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OVID (PUBLIUS OVIDIUS NASO)
Roman poet
(43 BC - c. 17 AD)
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Ever let your hook be hanging; where you least believe it, there will be a fish in the stream.
  [Lat., Semper tibi pendeat hamus:
    Quo minime credas gurgite, piscis erit.]
      - Ars Amatoria (bk. III, 425)
        [Fishing : Opportunity]

Opportunity is ever worth expecting; let your hood be ever hanging ready. The fish will be in the pool where you least imagine it to be.
  [Lat., Casus ubique valet; semper tibi pendeat hamus.
    Quo minime credas gurgite, piscis erit.]
      - Ars Amatoria (bk. III, 425)
        [Fishing : Opportunity]

There is a God within us and intercourse with heaven.
  [Lat., Est deus in nobis; et sunt commercia coeli.]
      - Ars Amatoria (bk. III, 549) [God]

Neither will the wave which has passed be called back; nor can the hour which has gone by return.
  [Lat., Nec, quae praeteriit, iterum revocabitur unda:
    Nec, quae praeteriit, hora redire potest.]
      - Ars Amatoria (bk. III, 63) [Time]

By arts, sails, and oars, ships are rapidly moved; arts move the
  light chariot, and establish love.
    [Lat., Arte citae veloque rates remoque moventur;
      Arte levis currus, arte regendus Amor.]
      - Ars Amatoria (I, 3) [Art]

But still her silent looks loudly reproached me.
  [Lat., Sed taciti fecere tamen convicia vultus.]
      - Ars Amatoria (I, 574) [Silence]

The silent countenance often speaks.
  [Lat., Saepe tacens vocem verbaque vultus habet.]
      - Ars Amatoria (I, 574) [Silence]

Fortune and Love befriend the bold.
  [Lat., Audentum forsque Venusque juvant.]
      - Ars Amatoria (I, 608) [Fortune]

Nor is there any law more just, than that he who has plotted death shall perish by his own plot.
  [Lat., Neque enim lex est aequior ulla,
    Quam necis artifices arte perire sua.]
      - Ars Amatoria (I, 655) [Law : Murder]

The swallow is not ensnared by men because of its gentle nature.
  [Lat., At caret insidiis hominum, quia mitis, hirundo.]
      - Ars Amatoria (II, 149) [Gentleness]

Yield to him who opposes you; by yielding you conquer.
  [Lat., Cede repugnanti; cedendo victor abibis.]
      - Ars Amatoria (II, 197) [Conquest]

Nothing is stronger than habit.
  [Lat., Nil consuetudine majus.]
      - Ars Amatoria (II, 345) [Habit]

Take rest; a field that has rested gives a bountiful crop.
  [Lat., Da requiem; requietus ager bene credita reddit.]
      - Ars Amatoria (II, 351) [Rest]

I attempt a difficult work; but there is no excellence without difficulty.
  [Lat., Ardua molimur; sed nulla nisi ardua virtus.]
      - Ars Amatoria (II, 537) [Difficulties]

While strength and years permit, endure labor; soon bent old age will come with silent foot.
  [Lat., Dum vires annique sinunt, tolerate labores.
    Jam veniet tacito curva senecta pede.]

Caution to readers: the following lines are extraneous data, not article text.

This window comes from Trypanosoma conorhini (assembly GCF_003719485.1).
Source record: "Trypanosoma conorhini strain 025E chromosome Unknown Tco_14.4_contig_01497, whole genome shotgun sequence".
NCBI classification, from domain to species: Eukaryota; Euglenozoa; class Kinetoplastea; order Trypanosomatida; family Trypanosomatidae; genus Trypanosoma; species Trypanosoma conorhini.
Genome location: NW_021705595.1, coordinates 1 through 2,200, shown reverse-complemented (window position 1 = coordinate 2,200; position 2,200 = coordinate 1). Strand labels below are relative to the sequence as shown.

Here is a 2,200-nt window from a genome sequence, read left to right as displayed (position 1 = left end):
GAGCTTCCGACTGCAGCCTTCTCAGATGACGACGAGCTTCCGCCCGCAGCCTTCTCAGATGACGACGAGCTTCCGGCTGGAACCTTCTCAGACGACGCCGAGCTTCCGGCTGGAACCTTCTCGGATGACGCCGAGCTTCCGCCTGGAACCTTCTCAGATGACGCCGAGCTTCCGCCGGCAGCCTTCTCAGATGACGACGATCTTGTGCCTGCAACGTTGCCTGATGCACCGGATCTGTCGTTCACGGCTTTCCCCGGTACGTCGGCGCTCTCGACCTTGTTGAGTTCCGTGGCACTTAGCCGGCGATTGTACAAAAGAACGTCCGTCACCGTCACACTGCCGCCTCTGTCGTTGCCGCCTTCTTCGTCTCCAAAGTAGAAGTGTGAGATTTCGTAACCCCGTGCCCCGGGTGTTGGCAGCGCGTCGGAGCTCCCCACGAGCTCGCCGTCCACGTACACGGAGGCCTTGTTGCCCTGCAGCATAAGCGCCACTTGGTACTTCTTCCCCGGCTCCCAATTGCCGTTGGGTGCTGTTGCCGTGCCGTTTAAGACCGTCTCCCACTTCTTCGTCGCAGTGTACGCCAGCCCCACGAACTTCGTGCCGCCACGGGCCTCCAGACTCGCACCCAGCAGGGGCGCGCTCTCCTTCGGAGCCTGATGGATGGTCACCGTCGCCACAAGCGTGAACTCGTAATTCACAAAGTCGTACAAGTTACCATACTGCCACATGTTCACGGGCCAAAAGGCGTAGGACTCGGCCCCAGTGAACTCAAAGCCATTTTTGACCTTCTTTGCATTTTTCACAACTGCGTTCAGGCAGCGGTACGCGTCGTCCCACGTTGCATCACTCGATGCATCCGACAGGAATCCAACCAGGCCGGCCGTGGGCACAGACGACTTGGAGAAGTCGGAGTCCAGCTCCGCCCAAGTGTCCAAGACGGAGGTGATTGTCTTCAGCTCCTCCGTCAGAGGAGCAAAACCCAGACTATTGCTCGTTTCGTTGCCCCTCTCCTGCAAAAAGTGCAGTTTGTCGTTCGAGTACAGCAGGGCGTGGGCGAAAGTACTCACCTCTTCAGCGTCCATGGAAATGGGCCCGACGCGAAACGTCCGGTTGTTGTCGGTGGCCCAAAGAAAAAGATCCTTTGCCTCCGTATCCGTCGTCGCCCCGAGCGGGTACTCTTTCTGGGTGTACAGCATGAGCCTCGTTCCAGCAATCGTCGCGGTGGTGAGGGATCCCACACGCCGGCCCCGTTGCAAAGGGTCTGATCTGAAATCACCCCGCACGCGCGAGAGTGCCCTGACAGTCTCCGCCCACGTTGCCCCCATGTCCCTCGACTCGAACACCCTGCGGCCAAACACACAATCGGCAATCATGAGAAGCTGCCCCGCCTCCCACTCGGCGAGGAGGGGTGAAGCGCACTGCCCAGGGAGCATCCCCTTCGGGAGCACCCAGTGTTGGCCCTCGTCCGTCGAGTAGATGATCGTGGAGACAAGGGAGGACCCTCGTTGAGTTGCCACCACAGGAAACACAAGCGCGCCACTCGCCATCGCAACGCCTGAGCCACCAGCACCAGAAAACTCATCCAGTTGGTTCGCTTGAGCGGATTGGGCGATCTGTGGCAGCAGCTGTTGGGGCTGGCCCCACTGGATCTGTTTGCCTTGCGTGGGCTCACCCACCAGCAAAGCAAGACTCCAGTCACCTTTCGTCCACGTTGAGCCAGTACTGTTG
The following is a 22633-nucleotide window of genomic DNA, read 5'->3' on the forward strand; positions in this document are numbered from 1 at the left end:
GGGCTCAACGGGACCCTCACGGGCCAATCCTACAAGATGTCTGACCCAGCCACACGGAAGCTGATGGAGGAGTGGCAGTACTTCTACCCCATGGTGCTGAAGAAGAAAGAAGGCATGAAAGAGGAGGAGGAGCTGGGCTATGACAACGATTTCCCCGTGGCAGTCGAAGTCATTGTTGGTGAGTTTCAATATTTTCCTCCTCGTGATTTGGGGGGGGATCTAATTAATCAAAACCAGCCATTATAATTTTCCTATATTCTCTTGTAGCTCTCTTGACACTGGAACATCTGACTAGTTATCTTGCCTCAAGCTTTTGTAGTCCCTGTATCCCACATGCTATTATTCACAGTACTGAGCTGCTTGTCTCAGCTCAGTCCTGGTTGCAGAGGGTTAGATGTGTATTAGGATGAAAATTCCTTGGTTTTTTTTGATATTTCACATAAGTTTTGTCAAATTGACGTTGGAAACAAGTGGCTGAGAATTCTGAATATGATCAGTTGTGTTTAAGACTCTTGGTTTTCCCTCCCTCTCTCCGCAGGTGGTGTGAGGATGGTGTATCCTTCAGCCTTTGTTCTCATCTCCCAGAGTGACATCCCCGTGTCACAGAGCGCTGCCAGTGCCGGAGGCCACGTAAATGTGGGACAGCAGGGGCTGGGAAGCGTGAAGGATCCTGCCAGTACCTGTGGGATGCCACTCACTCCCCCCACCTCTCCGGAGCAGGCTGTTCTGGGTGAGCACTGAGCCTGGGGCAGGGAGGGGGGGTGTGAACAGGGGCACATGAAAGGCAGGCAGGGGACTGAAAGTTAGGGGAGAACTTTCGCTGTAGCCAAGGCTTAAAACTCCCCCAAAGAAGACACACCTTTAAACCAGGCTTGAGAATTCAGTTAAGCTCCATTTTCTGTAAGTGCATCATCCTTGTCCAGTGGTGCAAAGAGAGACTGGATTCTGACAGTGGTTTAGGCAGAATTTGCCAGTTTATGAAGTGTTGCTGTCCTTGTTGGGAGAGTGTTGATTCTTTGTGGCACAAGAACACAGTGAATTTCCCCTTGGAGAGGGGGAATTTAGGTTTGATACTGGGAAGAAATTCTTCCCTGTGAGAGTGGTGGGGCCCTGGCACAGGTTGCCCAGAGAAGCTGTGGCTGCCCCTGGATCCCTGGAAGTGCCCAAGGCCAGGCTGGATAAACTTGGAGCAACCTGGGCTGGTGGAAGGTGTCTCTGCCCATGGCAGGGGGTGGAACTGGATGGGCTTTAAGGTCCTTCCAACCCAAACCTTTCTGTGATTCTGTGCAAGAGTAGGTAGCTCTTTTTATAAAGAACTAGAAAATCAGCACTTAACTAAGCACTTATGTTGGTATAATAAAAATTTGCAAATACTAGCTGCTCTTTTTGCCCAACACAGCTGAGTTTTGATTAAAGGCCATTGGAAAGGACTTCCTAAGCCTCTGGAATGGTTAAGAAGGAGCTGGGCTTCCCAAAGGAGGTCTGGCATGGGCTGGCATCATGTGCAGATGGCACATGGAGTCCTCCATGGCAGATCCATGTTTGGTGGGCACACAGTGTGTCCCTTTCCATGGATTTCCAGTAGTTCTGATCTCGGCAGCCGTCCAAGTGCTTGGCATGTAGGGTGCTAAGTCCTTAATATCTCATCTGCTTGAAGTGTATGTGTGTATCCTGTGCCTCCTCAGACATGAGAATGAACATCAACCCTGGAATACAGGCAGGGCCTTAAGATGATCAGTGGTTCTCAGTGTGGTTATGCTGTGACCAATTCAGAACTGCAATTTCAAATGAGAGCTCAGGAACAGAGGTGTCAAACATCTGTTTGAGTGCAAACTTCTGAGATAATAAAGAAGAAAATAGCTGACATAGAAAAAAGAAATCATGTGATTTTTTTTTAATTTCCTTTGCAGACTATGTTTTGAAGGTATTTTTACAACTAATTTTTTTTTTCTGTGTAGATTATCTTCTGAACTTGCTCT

- Ars Amatoria (II, 669) [Labor]

The good of other times let people state;
  I think it lucky I was born so late.
    [Lat., Prisca juvent alios; ego me nunc denique natum Gratulor.]
      - Ars Amatoria (III, 121),
        (translation by Sydney Smith) [Past]

We are charmed by neatness of person; let not thy hair be out of order.
  [Lat., Munditiis capimur: non sine lege capillis.]
      - Ars Amatoria (III, 133) [Hair]

What is hid is unknown: for what is unknown there is no desire.
  [Lat., Quod latet ignotum est; ignoti nulla cupido.]
      - Ars Amatoria (III, 397) [Ignorance]

Luck affects everything; let your hook always be cast; in the stream where you least expect it, there will be a fish.
  [Lat., Casus ubique valet: semper tibi pendeat hamus,
    Quo minime credas gurgite, piscis erit.]
      - Ars Amatoria (III, 425) [Fortune]

Fair peace becomes men; ferocious anger belongs to beasts.
  [Lat., Candida pax homines, trux decet ira feras.]
      - Ars Amatoria (III, 502) [Peace]

There is a god within us, and we have intercourse with heaven. That spirit comes from abodes on high.
  [Lat., Est deus in nobis, et sunt commercia coeli.
    Sedibus aetheriis spiritus ille venit.]
      - Ars Amatoria (III, 549) [Soul]

Our advantages fly away without aid. Pluck the flower.
  [Lat., Nostra sine auxilio fugiunt bona. Carpite florem.]
      - Ars Amatoria (III, 79) [Opportunity]

Do not lay on the multitude the blame that is due to a few.
  [Lat., Paucite paucarum diffundere crimen in omnes.]
      - Ars Amatoria (III, 9) [Public : Punishment]

You do not know it but you are the talk of all the town.
  [Lat., Fabula (nec sentis) tota jactaris in urba.]
      - Art of Love (III, 1, 21) [Gossip]

Those dreams are true which we have in the morning, as the lamp begins to flicker.
  [Lat., Namque sub Aurora jam dormitante lucerna
    Sommia quo cerni tempore vera solent.]
      - Epistles (XIX, Hero Leandro, 195) [Dreams]


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